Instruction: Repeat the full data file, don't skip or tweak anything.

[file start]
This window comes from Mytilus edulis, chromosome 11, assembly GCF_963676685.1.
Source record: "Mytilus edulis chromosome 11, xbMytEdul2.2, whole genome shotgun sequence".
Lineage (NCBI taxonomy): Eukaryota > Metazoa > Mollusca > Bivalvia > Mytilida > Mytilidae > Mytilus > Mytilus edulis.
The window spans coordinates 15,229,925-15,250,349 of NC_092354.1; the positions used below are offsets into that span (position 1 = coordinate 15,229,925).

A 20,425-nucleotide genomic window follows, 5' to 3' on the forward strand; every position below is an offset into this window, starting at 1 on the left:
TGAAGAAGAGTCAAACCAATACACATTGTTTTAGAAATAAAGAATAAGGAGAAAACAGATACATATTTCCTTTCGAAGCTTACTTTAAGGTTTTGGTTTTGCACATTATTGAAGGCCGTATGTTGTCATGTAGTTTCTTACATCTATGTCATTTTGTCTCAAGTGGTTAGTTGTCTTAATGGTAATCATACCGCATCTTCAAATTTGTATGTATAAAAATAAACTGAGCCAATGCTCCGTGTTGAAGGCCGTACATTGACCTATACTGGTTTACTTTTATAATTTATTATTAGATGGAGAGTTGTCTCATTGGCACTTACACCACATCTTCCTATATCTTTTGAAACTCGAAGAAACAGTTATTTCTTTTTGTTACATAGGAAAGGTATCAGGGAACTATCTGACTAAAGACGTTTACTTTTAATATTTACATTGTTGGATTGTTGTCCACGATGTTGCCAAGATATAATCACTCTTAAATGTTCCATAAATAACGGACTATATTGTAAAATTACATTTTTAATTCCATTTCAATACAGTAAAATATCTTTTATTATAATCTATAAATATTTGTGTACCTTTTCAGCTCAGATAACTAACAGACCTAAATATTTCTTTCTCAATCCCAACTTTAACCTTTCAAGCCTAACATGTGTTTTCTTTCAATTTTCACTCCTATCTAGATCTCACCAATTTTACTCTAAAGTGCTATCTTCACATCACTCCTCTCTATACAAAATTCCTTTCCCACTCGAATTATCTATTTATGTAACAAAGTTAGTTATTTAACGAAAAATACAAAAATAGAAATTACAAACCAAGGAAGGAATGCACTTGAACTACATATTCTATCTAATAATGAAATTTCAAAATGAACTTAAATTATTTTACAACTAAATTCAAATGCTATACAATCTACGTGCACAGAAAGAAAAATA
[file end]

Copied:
This window comes from Mytilus edulis, chromosome 11, assembly GCF_963676685.1.
Source record: "Mytilus edulis chromosome 11, xbMytEdul2.2, whole genome shotgun sequence".
Lineage (NCBI taxonomy): Eukaryota > Metazoa > Mollusca > Bivalvia > Mytilida > Mytilidae > Mytilus > Mytilus edulis.
The window spans coordinates 15,229,925-15,250,349 of NC_092354.1; the positions used below are offsets into that span (position 1 = coordinate 15,229,925).

A 20,425-nucleotide genomic window follows, 5' to 3' on the forward strand; every position below is an offset into this window, starting at 1 on the left:
TGAAGAAGAGTCAAACCAATACACATTGTTTTAGAAATAAAGAATAAGGAGAAAACAGATACATATTTCCTTTCGAAGCTTACTTTAAGGTTTTGGTTTTGCACATTATTGAAGGCCGTATGTTGTCATGTAGTTTCTTACATCTATGTCATTTTGTCTCAAGTGGTTAGTTGTCTTAATGGTAATCATACCGCATCTTCAAATTTGTATGTATAAAAATAAACTGAGCCAATGCTCCGTGTTGAAGGCCGTACATTGACCTATACTGGTTTACTTTTATAATTTATTATTAGATGGAGAGTTGTCTCATTGGCACTTACACCACATCTTCCTATATCTTTTGAAACTCGAAGAAACAGTTATTTCTTTTTGTTACATAGGAAAGGTATCAGGGAACTATCTGACTAAAGACGTTTACTTTTAATATTTACATTGTTGGATTGTTGTCCACGATGTTGCCAAGATATAATCACTCTTAAATGTTCCATAAATAACGGACTATATTGTAAAATTACATTTTTAATTCCATTTCAATACAGTAAAATATCTTTTATTATAATCTATAAATATTTGTGTACCTTTTCAGCTCAGATAACTAACAGACCTAAATATTTCTTTCTCAATCCCAACTTTAACCTTTCAAGCCTAACATGTGTTTTCTTTCAATTTTCACTCCTATCTAGATCTCACCAATTTTACTCTAAAGTGCTATCTTCACATCACTCCTCTCTATACAAAATTCCTTTCCCACTCGAATTATCTATTTATGTAACAAAGTTAGTTATTTAACGAAAAATACAAAAATAGAAATTACAAACCAAGGAAGGAATGCACTTGAACTACATATTCTATCTAATAATGAAATTTCAAAATGAACTTAAATTATTTTACAACTAAATTCAAATGCTATACAATCTACGTGCACAGAAAGAAAAATA